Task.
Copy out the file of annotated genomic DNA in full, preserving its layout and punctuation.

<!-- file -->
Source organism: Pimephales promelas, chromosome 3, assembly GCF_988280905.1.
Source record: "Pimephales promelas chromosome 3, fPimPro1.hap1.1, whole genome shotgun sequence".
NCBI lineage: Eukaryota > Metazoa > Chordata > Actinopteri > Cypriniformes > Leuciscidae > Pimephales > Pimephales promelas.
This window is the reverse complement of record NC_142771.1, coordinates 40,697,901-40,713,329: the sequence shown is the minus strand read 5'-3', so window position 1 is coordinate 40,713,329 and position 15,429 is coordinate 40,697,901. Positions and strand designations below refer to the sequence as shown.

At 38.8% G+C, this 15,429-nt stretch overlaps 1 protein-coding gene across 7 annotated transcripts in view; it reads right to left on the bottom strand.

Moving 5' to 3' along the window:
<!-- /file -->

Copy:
Source organism: Pimephales promelas, chromosome 3, assembly GCF_988280905.1.
Source record: "Pimephales promelas chromosome 3, fPimPro1.hap1.1, whole genome shotgun sequence".
NCBI lineage: Eukaryota > Metazoa > Chordata > Actinopteri > Cypriniformes > Leuciscidae > Pimephales > Pimephales promelas.
This window is the reverse complement of record NC_142771.1, coordinates 40,697,901-40,713,329: the sequence shown is the minus strand read 5'-3', so window position 1 is coordinate 40,713,329 and position 15,429 is coordinate 40,697,901. Positions and strand designations below refer to the sequence as shown.

At 38.8% G+C, this 15,429-nt stretch overlaps 1 protein-coding gene across 7 annotated transcripts in view; it reads right to left on the bottom strand.

Moving 5' to 3' along the window: